SharePoint 2013 Hybrid Disaster Recovery Approach with Azure IaaS

Over the past few months I’ve been working with the content team in Redmond to publish a hybrid disaster recovery approach for SharePoint 2013 with SQL Server AlwaysOn Availability Groups with Microsoft Azure. Today, the article was published and can be found below.

Plan for SQL Server AlwaysOn and Microsoft Azure for SharePoint Server 2013 Disaster Recovery
https://technet.microsoft.com/en-us/library/mt607084.aspx

I’d ike to acknowledge the following people who provided valuable assisance in testing, reviewing and publishing the article on TechNet with me over the past few months in order to get this published in the detailed form that it is today.

Neil Hodgkinson, Senior Program Manager

Dan Wesley, Senior Content Editor

Steve Hord, Senior Content Editor

David Williams, SQL Server Expert

Matthew Robertshaw, SQL Server Expert

Azure IaaS: Workflow Manager Farm

Recently, I had a requirement to host and test a Workflow Manager farm in Azure IaaS with SharePoint 2013. The key element here was to ensure high availability for the SharePoint farm and the Workflow Manager farm as part of the design. This can be achieved by appropriately spreading your farm tier across availability sets, to ensure that the appropriate roles are available during host patching. This, of course, would include the database tier, where you could utilize SQL Server AlwaysOn Availability Groups in synchronous commit mode to achieve maximum uptime.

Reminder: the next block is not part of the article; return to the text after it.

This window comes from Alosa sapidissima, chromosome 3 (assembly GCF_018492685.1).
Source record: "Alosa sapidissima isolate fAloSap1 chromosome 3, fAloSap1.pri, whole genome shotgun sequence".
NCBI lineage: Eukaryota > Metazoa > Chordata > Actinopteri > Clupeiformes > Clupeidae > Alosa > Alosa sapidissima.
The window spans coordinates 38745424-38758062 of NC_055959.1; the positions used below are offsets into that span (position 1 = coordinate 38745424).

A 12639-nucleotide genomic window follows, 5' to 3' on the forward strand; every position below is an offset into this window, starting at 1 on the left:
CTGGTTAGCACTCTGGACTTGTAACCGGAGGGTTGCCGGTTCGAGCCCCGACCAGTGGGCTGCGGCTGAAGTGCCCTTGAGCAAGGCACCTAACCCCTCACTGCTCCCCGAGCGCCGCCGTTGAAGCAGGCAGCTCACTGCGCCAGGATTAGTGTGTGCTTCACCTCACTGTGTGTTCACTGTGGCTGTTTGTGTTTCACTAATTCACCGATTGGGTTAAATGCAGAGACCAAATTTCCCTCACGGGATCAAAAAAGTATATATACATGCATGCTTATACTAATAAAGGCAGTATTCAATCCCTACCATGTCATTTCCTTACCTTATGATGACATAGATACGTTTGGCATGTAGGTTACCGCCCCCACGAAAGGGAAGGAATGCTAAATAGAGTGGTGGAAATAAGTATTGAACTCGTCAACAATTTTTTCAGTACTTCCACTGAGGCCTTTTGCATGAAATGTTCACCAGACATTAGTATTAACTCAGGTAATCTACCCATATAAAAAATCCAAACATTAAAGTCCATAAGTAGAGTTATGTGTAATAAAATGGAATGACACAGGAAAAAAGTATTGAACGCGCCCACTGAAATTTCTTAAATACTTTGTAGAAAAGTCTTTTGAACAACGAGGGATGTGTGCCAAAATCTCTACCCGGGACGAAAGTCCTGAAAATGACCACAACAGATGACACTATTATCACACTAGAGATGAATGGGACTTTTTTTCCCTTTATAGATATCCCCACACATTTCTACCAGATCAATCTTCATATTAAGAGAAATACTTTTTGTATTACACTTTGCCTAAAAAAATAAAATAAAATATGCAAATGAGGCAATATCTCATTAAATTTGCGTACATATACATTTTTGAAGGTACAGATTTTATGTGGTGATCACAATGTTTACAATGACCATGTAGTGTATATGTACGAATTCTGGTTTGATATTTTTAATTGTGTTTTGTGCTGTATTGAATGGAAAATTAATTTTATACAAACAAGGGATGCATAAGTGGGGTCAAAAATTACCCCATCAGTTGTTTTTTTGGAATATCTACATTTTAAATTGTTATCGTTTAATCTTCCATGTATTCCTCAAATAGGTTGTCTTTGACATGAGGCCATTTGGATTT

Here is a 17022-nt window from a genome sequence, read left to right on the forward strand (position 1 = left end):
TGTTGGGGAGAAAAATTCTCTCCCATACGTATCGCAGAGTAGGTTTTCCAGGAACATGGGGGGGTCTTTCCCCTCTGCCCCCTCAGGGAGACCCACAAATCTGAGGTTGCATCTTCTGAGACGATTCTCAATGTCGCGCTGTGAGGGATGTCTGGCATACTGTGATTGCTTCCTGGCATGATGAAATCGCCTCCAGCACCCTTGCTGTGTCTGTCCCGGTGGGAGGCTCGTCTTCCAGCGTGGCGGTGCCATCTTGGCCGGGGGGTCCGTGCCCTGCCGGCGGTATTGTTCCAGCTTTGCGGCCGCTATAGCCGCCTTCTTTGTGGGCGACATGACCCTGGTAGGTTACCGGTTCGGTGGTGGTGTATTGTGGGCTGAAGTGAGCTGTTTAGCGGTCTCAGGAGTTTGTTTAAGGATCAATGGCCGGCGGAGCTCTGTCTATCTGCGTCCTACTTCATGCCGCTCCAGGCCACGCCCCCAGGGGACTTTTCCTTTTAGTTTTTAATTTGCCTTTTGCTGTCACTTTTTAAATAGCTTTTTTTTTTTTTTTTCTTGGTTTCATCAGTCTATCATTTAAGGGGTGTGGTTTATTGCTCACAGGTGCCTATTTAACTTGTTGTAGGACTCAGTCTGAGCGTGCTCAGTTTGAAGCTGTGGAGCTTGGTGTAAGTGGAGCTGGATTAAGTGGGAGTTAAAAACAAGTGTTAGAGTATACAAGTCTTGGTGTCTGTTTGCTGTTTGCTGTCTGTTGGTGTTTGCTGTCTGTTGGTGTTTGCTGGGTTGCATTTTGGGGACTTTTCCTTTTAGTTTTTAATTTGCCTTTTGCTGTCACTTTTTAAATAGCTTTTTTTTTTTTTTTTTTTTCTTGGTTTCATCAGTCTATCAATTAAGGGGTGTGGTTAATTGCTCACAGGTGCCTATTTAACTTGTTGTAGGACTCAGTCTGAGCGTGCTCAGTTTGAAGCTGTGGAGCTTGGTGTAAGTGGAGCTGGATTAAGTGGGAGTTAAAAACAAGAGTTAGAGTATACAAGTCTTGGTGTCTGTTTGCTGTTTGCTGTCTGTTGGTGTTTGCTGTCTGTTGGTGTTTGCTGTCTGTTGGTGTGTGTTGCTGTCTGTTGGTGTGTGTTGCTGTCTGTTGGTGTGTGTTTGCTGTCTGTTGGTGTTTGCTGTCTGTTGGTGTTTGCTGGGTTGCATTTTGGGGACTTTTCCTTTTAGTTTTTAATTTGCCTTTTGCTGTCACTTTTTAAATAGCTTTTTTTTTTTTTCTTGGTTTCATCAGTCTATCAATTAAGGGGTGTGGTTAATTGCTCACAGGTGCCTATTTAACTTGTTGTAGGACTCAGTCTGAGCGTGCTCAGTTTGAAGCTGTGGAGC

Cloud Services Generally, you would want to have separation between the SharePoint farm, SQL infrastructure and the workflow manager farm. I personally would recommend using the new regional networks in Azure so that you can utilize internal load balancers required for Workflow Manager high availability. The picture below depicts a very basic farm with high level components, including Workflow Manager within its own cloud service.

. SPWFHAAZure

Internal load balancers are used for SQL Server AlwaysOn, currently supporting one AG in Windows Azure since the Internal Load Balancer (ILB)  supports only one IP address. The SharePoint farm would access SQL Server ideally via a DNS record pointing to the load balanced IP. The SQL Servers would expose the SQL Server endpoint port to the internal load balancer used by the SQL Server Availability Group for connectivity. Synchronous commit mode is utilized on the Availability group to maximise uptime. Since this topic is about Workflow Manager high availability, we would have three instances hosted within a cloud service being exposed via a internal load balancer. This should ideally be on port 12290 (https) for the farm to communicate to the Workflow Manager endpoint. It’s recommended to utilize a domain certification authority (CA), to have a trusted certificate between all the Workflow Manager nodes and Workflow clients. A common question is why would we just not have two servers in the Workflow Manager farm? Basically, Service Bus, utilizes a quorum, so a third node is required for High Availability.

Configuration

  • Prior to configuring the Workflow Manager farm, ensure you have all the Azure VMs provisioned as part of a cloud service and install the Workflow and Service Bus, with the refresh versions and Service Bus 1.1. All nodes in the farm should have the same bits installed, otherwise your configuration may fail.